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Changing Patterns of Plasma Membrane-Associated Filaments during the Initial Phases of Polymorphonuclear Leukocyte Adherence

Janet Boyles and Dorothy F. Bainton
The Journal of Cell Biology
Vol. 82, No. 2 (Aug., 1979), pp. 347-368
Stable URL: http://www.jstor.org/stable/1608784
Page Count: 22
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Changing Patterns of Plasma Membrane-Associated Filaments during the Initial Phases of Polymorphonuclear Leukocyte Adherence
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Abstract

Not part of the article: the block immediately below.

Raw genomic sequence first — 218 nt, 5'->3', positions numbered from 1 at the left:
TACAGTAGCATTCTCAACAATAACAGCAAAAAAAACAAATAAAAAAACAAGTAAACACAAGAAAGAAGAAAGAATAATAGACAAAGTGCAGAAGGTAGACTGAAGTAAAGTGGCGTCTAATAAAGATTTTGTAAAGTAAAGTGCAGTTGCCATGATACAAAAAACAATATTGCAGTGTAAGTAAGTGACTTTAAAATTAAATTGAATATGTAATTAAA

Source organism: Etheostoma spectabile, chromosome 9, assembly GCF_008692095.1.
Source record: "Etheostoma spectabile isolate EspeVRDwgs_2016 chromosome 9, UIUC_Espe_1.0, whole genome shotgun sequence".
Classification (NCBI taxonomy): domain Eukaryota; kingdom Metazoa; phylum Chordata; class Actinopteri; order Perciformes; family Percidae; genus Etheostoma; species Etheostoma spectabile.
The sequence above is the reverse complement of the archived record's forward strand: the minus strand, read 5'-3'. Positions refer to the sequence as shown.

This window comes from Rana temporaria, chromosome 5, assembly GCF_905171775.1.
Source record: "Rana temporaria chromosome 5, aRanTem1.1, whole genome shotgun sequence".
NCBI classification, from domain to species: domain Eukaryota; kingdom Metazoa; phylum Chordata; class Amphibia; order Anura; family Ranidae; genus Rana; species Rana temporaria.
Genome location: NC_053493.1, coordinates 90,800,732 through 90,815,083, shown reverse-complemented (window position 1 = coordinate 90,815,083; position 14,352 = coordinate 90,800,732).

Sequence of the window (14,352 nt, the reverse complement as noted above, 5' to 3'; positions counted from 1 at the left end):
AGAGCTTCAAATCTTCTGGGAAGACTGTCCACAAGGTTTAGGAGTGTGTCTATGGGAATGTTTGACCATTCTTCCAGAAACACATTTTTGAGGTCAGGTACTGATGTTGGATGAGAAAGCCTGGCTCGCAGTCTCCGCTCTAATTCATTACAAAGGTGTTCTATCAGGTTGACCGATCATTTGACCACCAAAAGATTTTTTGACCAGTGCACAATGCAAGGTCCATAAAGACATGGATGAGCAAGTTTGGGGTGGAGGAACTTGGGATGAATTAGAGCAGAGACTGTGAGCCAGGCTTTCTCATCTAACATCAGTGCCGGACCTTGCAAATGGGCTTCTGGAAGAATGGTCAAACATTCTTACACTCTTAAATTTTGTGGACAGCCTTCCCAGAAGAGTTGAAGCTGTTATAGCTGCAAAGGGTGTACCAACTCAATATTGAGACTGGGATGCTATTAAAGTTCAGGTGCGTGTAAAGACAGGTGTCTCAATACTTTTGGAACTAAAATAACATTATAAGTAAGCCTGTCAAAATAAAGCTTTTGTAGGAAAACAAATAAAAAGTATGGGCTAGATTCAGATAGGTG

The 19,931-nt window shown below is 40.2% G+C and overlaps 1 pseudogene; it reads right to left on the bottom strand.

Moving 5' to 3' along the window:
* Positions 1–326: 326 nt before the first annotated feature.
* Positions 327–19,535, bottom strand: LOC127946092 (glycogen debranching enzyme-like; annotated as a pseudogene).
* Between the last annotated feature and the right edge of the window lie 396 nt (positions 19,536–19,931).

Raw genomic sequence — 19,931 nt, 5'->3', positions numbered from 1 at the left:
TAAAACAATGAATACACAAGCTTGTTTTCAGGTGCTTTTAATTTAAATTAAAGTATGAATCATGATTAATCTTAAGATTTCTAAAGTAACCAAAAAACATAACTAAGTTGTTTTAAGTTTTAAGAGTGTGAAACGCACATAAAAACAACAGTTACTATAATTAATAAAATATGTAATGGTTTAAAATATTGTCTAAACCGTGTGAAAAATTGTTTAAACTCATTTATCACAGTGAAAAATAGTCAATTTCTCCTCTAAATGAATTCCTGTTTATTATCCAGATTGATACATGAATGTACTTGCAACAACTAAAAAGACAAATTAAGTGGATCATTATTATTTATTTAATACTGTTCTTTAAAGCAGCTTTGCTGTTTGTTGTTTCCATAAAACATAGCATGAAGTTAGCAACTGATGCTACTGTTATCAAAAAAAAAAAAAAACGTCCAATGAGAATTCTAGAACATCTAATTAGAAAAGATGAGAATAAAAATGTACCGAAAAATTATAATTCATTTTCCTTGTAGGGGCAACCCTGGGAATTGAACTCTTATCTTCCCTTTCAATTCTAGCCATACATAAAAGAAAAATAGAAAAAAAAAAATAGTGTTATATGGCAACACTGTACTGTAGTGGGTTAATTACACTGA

By utilizing a combination of several ultrastructural techniques, we have been able to demonstrate differences in filament organization on the adherent plasma membranes of spreading and mobile PMN as well as within the extending lamellipodia. To follow the subplasmalemmal filaments of this small amoeboid cell during these kinetic events, we sheared off the upper portions of cells onto glass and carbon surfaces for 30 s-5 min. The exposed adherent membranes were immediately fixed and processed for high-resolution SEM or TEM. Whole cells were also examined by phase contrast microscopy, SEM, and oriented thin sections. Observed by SEM, the inner surface of nonadherent PMN membranes is free of filaments, but within 30 s of attachement to the substrate a threedimensional, interlocking network of globular projections and radiating microfilaments-i.e., a subplasmalemmal filament complex-is consistently demonstrable (with or without postfixation in OsO4). Seen by TEM, extending lamellipodia contain a felt of filamentous and finely granular material, distinct from the globule/filament complex of the adjacent adherent membrane. In the spread cell, this globule-filament complex covers the entire lower membrane and increases in filament-density over the next 2-3 min. By 3-5 min after plating, as the PMN rounds up before the initiation of amoeboid movements, another pattern emerges-circumferential bands of anastomosing filament bundles in which thick, short filaments resembling myosin are found. This work provides structural evidence on the organization of polymerized contractile elements associated with the plasma membrane during cellular adherence.

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